7th Dec 2019

EU and California to link emissions trading schemes

  • Hedegaard. CO2 is the main greenhouse gas contributing to global warming (Photo: European Parliament)

The European Union has signaled its desire to link the bloc's emissions trading scheme (ETS) with a similar system in California, due to open next year.

EU climate commissioner Connie Hedegaard has been in California this week to discuss the idea with state governor Jerry Brown and Californian Air Resources Board chairwoman Mary Nicholls.

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The californian scheme is set to be the second largest of its kind, after the EU's, and comes after attempts to create a national US trading scheme were rejected by the country's senate.

In December, EU member states mandated the commission to starts negotiations on linking the EU's ETS with a similar system in Switzerland, but the California hook-up would be considerably bigger.

Transactions on the EU ETS were valued at roughly €72 billion in 2010, with Energy analysts Point Carbon predicting the California cap and trade scheme could be worth €7 billion by 2016.

The EU is keen that the two schemes be sufficiently compatible however, along with others currently being developed around the world.

"We told Governor Brown that we would very much like to co-operate with them so that no matter how California constructs their scheme, it is linkable to the way we do things in Europe," Hedegaard said, reports the Guardian newspaper.

"It doesn't have to be identical, just compatible," she added.

A spokesperson for Hedegaard confirmed this message. "As you know, countries and regions around the world including South Korea, Switzerland and New Zealand have trading schemes or are in planning stages," Isaac Valero Ladron told this website.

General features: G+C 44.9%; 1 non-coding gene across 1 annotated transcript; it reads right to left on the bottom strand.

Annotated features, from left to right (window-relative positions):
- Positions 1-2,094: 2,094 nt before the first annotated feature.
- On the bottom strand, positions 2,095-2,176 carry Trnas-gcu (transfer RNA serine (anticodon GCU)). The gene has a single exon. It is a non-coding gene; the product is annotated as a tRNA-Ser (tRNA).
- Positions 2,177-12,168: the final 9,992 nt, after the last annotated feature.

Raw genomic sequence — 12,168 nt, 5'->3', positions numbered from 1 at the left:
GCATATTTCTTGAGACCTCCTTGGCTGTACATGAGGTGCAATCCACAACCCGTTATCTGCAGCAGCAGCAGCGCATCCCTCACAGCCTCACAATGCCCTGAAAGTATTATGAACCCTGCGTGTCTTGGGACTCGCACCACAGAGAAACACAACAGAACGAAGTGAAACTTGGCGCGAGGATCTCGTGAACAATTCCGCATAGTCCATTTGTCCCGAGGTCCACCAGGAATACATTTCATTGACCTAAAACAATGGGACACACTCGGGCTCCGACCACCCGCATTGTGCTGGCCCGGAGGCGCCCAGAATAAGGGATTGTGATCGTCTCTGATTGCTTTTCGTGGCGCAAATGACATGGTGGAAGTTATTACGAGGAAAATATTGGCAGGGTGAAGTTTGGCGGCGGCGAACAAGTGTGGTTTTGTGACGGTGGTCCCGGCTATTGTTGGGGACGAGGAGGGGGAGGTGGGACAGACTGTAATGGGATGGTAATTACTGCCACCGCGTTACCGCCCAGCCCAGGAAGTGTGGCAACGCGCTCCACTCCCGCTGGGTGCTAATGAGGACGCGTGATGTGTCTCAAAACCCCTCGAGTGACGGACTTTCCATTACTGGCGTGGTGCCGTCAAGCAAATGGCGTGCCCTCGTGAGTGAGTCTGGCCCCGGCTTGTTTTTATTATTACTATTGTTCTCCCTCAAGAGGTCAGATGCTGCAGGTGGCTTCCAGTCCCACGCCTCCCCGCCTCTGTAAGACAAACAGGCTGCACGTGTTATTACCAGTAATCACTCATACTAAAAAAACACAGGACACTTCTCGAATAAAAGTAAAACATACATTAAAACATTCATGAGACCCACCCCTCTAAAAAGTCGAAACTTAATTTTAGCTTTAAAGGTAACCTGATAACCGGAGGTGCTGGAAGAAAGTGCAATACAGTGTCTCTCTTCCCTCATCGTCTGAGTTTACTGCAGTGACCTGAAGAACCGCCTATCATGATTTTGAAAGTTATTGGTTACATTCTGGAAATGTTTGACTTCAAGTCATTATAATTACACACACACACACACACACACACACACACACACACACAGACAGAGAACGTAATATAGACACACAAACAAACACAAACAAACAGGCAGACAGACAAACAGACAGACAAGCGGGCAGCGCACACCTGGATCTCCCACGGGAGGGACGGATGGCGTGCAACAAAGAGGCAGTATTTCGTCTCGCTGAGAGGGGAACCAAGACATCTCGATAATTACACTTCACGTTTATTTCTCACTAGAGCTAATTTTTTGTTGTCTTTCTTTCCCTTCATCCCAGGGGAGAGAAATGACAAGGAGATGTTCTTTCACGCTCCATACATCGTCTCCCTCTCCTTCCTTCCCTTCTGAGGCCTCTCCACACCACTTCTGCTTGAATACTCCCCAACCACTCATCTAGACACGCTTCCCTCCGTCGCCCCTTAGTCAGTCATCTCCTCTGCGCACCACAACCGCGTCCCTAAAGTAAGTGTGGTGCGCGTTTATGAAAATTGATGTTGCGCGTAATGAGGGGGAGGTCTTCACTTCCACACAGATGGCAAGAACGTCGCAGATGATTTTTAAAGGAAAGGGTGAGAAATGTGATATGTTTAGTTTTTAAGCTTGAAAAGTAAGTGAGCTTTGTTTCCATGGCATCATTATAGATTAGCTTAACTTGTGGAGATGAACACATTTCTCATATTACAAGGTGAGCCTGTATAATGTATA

"Each country might want some special ways of doing it, but of course it's also practical that ... each different region can be linked, so that in the end we have this vision of having a global price on carbon," he said.

EU and California experts are set to discuss the plans in greater details, amid reports that the world's largest polluter, China, is also set to develop a regional emissions trading scheme under its latest five-year plan.

By forcing companies to buy 'pollution' permits, the EU scheme is designed to shift production onto a more environmental-friendly track, although under the current phase (2008-2012) the permits are handed out to energy-intensive sectors free-of-charge.

Critics also argue that the permitted threshold of emissions under the EU's ETS has been set to0 high, with a roughly 3.5 percent rise in emissions last year still failing to meet the maximum permitted level.

Supporters say the rise would have been even greater without the emissions trading scheme.

Reports of mulit-million euro windfall profits for large steel companies who failed to use up their free permits last year, and a series of recent cyber-attacks have also weakened confidence in the EU scheme.

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